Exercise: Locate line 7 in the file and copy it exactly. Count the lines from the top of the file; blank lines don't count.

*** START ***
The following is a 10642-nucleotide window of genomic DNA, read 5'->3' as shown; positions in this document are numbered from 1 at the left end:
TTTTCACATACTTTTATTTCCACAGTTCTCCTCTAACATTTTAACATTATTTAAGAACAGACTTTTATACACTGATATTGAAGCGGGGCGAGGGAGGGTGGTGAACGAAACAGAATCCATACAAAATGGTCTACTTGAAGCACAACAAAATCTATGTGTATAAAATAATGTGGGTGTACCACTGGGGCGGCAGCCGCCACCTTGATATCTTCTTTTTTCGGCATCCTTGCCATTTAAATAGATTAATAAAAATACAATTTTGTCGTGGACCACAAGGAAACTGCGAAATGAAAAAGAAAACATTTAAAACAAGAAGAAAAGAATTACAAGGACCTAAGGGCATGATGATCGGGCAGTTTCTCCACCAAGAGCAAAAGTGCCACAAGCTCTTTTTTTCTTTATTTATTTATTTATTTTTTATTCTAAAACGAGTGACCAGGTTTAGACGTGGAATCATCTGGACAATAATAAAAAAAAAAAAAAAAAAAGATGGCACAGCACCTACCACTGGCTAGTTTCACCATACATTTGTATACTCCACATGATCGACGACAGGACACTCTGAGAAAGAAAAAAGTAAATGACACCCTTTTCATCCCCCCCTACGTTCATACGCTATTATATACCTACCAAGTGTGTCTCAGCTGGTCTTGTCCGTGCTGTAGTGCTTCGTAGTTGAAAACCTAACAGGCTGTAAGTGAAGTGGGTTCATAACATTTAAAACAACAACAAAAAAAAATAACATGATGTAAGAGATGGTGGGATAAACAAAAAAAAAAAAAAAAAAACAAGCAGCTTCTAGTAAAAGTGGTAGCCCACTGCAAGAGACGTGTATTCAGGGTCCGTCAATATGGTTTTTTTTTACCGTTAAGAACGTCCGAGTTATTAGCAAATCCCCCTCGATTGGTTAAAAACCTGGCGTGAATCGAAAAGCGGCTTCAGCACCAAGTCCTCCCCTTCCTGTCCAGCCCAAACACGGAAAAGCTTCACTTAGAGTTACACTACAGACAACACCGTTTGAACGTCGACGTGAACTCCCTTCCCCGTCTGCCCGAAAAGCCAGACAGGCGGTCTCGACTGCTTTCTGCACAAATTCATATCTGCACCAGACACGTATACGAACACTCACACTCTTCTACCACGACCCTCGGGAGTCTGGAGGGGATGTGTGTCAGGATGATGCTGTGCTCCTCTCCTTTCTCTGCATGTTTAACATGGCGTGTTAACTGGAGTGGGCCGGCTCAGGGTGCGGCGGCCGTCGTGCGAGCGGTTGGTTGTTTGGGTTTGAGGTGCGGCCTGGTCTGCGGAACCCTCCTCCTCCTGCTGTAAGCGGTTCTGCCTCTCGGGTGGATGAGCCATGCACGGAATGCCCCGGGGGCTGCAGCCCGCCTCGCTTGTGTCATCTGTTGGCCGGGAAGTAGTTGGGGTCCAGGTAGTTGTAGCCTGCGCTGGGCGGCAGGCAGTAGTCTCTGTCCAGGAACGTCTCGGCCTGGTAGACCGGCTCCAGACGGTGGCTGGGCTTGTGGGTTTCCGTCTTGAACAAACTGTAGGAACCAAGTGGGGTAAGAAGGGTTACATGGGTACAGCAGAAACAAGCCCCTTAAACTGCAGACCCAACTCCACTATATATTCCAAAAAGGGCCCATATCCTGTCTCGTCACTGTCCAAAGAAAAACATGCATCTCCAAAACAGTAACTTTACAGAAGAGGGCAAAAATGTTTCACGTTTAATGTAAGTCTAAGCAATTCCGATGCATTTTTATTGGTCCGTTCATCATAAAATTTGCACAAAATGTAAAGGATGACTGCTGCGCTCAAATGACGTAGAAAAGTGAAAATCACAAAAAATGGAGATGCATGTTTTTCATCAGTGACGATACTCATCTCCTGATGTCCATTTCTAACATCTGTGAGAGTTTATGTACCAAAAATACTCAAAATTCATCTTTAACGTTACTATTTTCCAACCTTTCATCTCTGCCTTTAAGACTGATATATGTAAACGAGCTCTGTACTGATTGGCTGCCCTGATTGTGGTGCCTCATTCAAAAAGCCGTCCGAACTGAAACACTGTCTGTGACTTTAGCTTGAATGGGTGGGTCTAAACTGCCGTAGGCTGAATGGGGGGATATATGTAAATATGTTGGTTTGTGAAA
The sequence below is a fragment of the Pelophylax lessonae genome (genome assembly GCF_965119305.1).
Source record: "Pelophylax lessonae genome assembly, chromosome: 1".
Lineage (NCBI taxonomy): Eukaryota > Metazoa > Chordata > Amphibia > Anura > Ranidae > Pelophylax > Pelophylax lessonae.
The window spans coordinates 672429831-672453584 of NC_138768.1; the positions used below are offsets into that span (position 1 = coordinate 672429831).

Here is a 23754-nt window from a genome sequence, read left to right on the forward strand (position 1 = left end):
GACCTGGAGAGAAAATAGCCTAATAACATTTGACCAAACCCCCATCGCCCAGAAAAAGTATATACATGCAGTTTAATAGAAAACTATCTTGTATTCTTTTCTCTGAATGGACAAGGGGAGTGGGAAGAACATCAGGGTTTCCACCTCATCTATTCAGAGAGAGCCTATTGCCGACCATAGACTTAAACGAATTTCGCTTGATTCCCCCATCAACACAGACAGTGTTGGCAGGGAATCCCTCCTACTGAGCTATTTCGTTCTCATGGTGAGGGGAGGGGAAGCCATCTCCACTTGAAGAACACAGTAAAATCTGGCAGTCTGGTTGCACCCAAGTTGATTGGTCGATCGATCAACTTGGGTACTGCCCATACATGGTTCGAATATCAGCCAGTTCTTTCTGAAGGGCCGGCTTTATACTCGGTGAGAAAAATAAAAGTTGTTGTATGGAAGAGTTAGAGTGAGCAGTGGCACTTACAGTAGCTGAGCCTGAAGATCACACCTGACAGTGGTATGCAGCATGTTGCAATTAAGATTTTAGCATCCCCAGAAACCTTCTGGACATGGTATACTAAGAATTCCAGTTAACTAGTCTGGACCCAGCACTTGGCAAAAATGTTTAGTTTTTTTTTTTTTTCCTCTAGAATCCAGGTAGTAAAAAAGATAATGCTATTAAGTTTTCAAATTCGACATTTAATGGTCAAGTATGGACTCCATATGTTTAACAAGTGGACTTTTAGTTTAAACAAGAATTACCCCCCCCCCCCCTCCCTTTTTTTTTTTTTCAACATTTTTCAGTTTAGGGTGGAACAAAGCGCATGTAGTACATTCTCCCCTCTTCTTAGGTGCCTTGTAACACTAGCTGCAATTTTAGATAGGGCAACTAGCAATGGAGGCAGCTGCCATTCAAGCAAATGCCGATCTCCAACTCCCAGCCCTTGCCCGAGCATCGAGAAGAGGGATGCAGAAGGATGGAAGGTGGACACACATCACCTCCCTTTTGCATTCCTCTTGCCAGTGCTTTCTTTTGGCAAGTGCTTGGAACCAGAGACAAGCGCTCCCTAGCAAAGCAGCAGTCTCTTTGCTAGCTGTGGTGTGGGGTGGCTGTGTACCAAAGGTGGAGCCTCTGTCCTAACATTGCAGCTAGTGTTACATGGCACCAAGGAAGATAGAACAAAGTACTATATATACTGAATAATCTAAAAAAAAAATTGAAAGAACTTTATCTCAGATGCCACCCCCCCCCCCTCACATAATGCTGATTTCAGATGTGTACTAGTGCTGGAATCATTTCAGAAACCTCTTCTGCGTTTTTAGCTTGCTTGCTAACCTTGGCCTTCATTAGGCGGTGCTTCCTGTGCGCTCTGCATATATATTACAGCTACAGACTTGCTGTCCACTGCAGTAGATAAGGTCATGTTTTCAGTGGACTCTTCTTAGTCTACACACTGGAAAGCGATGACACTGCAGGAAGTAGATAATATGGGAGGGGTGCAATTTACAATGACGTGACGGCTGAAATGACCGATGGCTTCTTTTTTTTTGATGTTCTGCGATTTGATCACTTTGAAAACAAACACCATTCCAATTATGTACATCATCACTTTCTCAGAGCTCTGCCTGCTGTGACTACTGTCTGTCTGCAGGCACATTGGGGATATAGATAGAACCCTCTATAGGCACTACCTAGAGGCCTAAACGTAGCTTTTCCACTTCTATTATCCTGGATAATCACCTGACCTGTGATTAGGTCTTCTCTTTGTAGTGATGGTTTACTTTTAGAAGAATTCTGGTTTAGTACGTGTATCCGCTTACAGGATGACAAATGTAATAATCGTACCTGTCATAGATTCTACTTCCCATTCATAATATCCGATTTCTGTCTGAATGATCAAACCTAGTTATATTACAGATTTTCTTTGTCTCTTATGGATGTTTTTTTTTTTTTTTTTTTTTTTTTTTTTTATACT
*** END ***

Here is a 23754-nt window from a genome sequence, read left to right on the forward strand (position 1 = left end):